A version of this post first appeared in Brandtalk on March 1, 2016.
This year, and last, at the Oscars, every single major acting nomination went to white people. Seems suspicious, to say the least. I live in Los Angeles but don’t really have anything to do with the Hollywood machine. So, to me, the issue of diversity at the Oscars seemed like a localized, industry squabble. Being neither black nor an Oscar member nor even in the biz, I felt that this was someone else’s war to fight. It was an example of a brand struggling with an internal values issue. But, after watching last Sunday’s celebration, I feel that an average white movie goer like me really does have a stake in making Oscar more diverse. Why? Because Hollywood is a brand.
In the sense that Hollywood represents the product of the big, American film studios, it is, indeed, a brand. Every brand is a covenant between an organization and its market and we average white movie goers are a big part of that market. As such we need to be a voice in the conversation. In fact, we have a responsibility to speak up, because Hollywood is not living up to its end of the covenant.
If we truly want a richer movie-going experience we ought to insist that Hollywood provide us access to films that come from a wider variety of sources. We need to hear from writers, actors and directors who have a different history and world view than our own. We ought to be making these demands the same way consumer groups petition Coca-Cola to bring back its original recipe or Nike to forswear employing child labor. We should be doing this for two reasons.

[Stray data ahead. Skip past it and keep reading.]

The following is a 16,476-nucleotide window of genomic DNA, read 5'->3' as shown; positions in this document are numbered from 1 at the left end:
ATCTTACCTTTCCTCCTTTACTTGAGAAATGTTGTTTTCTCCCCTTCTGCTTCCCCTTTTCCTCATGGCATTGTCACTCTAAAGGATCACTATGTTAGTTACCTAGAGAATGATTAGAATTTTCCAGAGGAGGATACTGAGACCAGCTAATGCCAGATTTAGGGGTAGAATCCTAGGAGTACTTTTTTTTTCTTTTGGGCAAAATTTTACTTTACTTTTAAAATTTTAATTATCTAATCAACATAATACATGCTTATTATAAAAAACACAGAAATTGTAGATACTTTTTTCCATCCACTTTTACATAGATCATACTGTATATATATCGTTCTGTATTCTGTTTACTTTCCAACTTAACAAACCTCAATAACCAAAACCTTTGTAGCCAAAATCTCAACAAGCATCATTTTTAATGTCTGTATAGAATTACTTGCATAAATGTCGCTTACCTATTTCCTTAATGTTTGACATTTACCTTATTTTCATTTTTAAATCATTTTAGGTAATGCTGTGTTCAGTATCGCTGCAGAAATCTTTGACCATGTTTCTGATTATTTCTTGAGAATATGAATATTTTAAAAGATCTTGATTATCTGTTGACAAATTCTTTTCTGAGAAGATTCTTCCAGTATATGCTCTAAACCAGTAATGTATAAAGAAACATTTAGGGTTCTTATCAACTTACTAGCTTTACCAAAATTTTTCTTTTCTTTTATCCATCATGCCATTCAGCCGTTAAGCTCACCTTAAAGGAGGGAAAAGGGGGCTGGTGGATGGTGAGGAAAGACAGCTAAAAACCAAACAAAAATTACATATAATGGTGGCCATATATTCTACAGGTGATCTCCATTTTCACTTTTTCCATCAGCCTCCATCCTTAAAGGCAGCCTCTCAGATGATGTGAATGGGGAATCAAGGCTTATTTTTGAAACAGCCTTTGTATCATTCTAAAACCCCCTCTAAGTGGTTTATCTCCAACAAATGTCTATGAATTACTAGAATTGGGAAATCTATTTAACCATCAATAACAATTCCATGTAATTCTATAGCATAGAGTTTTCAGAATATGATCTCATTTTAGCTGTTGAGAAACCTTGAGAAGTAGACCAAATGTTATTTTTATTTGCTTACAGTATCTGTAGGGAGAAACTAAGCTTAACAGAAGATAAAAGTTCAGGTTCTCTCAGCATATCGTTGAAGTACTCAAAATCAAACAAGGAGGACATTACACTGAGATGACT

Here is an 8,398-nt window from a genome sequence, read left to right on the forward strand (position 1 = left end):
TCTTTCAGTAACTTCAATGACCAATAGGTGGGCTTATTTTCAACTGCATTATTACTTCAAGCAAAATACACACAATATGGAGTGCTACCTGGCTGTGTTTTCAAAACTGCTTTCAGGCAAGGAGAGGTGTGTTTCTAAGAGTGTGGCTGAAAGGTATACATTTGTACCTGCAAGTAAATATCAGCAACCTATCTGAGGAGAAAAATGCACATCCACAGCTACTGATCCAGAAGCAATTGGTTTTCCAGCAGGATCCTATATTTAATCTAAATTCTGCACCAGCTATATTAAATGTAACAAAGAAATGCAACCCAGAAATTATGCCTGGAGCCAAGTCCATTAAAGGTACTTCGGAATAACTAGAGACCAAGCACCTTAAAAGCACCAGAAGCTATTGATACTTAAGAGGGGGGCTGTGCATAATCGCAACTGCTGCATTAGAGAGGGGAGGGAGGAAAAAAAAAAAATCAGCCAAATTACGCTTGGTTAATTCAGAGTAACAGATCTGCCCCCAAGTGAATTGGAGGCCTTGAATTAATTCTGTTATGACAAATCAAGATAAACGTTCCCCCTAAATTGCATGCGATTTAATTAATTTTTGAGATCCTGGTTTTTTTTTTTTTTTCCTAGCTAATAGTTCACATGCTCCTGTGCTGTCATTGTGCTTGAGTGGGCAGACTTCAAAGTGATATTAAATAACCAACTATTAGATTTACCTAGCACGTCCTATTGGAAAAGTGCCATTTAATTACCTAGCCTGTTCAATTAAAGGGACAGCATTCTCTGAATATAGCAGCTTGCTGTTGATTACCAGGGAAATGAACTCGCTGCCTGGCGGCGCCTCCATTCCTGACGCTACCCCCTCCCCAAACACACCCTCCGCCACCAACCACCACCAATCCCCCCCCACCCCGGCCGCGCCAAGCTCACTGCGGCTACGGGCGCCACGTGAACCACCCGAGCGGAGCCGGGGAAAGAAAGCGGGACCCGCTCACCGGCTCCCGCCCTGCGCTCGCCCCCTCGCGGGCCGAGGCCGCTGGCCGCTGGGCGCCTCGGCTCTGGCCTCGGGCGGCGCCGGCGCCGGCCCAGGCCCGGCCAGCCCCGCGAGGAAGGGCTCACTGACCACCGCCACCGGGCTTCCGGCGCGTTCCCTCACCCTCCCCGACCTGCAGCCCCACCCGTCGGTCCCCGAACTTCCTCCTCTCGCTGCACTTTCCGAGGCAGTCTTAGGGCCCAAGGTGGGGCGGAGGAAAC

First, because it’s just the right thing to do. Hollywood is better than it was in the past but the studios are still far from shining examples of diversity. We don’t want to support an industry that systematically excludes talented people – either by design or as a byproduct of its culture – because of skin color or any other form of bigotry.
And, second, because we’ll get better movies! Fresh talent means fresh stories, different approaches and unexpected combinations. All these lead to a product of higher quality. I saw, and thoroughly enjoyed, both The Revenant and Mad Max: Fury Road and I’m happy for the success they’ve achieved. But let’s face it. Basically, they’re both B movies with A-movie budgets. We’ve seen them before: the revenge flick and the car chase flick. I appreciate movies like 12 Years a Slave and Straight Outta Compton because they tell stories that surprise and astonish me.
Most of us have bought into Hollywood as a brand. The Oscars telecast is a shared celebration of that brand. It is a communal, cultural phenomenon, like the Super Bowl. Millions tune in every year. If we don’t see all of America authentically represented there, we know something is wrong. And, along with everyone else, we average white movie goers should care about that.
UPDATE: Since this was written, The Academy of Motion Picture Arts and Sciences has made ongoing efforts to further diversify their membership. Only last week, they invited over 800 new actors, directors and others to join, many of them people of color.
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